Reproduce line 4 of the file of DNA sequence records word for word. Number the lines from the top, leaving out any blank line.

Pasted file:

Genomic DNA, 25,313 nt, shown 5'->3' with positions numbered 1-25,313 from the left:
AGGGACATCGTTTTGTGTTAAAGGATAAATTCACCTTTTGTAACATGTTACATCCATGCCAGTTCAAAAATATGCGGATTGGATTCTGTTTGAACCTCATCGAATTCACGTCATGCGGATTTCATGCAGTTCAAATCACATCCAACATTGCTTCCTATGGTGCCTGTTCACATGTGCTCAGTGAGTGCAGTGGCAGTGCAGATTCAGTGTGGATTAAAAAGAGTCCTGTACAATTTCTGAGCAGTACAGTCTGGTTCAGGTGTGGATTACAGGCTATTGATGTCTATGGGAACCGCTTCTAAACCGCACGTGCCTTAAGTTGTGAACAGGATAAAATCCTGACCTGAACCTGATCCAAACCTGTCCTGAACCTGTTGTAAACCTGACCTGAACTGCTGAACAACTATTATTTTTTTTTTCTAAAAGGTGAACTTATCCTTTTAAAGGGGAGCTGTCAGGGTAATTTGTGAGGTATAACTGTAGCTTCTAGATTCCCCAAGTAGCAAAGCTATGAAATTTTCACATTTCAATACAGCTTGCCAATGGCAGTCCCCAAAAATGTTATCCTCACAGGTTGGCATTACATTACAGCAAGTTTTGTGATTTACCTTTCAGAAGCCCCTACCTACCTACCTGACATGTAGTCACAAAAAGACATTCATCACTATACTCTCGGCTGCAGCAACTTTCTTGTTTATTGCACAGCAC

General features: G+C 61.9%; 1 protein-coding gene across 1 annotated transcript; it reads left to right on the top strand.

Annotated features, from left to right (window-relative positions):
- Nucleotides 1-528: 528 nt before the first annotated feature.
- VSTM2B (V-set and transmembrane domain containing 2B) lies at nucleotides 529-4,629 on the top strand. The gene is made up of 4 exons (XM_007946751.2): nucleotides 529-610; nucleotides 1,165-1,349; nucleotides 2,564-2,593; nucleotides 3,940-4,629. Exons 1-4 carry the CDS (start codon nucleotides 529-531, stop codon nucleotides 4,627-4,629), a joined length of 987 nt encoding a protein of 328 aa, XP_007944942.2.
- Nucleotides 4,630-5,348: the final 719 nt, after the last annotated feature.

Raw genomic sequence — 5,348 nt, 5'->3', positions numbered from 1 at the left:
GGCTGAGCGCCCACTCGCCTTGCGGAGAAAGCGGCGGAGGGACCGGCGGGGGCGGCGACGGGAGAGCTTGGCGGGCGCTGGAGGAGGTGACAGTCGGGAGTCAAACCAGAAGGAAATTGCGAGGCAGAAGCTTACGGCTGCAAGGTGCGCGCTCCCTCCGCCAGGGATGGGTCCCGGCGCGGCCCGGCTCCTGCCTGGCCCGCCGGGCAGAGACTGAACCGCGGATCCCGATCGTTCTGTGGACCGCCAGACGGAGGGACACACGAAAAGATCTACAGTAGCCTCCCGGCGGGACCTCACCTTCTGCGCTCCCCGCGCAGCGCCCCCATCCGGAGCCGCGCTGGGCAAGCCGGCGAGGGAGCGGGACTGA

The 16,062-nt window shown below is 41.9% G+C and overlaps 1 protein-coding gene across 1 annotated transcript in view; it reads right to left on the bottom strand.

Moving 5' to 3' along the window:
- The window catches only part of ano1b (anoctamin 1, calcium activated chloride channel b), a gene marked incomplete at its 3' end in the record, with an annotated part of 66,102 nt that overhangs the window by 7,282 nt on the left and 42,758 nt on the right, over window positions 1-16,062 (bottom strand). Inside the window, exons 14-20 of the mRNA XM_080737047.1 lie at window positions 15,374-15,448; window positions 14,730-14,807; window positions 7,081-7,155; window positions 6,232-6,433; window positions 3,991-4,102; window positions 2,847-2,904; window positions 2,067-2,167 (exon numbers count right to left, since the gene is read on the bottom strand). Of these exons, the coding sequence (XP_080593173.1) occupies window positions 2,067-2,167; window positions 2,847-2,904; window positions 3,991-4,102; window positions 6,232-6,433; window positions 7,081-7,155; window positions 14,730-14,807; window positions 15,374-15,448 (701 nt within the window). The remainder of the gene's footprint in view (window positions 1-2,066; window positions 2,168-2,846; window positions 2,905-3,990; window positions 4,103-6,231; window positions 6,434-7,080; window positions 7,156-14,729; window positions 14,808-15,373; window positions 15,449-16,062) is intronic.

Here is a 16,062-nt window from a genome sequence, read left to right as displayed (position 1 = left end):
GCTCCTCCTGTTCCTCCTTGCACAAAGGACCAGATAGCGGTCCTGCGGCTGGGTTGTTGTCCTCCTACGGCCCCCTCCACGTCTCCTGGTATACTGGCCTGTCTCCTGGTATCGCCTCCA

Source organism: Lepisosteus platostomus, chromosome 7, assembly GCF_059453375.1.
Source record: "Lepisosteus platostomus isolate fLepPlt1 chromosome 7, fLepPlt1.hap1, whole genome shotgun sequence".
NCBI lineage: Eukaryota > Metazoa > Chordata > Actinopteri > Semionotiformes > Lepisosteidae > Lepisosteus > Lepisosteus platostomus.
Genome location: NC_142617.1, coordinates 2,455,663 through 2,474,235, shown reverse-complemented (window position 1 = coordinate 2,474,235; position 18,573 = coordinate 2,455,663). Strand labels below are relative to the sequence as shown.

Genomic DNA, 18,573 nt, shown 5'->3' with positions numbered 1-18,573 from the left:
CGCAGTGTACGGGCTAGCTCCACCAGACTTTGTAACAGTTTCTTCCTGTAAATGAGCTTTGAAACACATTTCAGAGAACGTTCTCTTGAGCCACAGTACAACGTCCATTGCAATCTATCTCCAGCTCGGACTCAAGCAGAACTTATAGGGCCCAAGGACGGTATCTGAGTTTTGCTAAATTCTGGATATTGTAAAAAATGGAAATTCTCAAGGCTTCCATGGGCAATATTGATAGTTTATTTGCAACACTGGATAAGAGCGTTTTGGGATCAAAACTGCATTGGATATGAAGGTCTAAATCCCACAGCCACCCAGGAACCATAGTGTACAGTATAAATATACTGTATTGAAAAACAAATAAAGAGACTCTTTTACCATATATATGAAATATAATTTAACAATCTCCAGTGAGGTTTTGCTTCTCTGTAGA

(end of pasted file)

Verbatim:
Annotated features, from left to right (window-relative positions):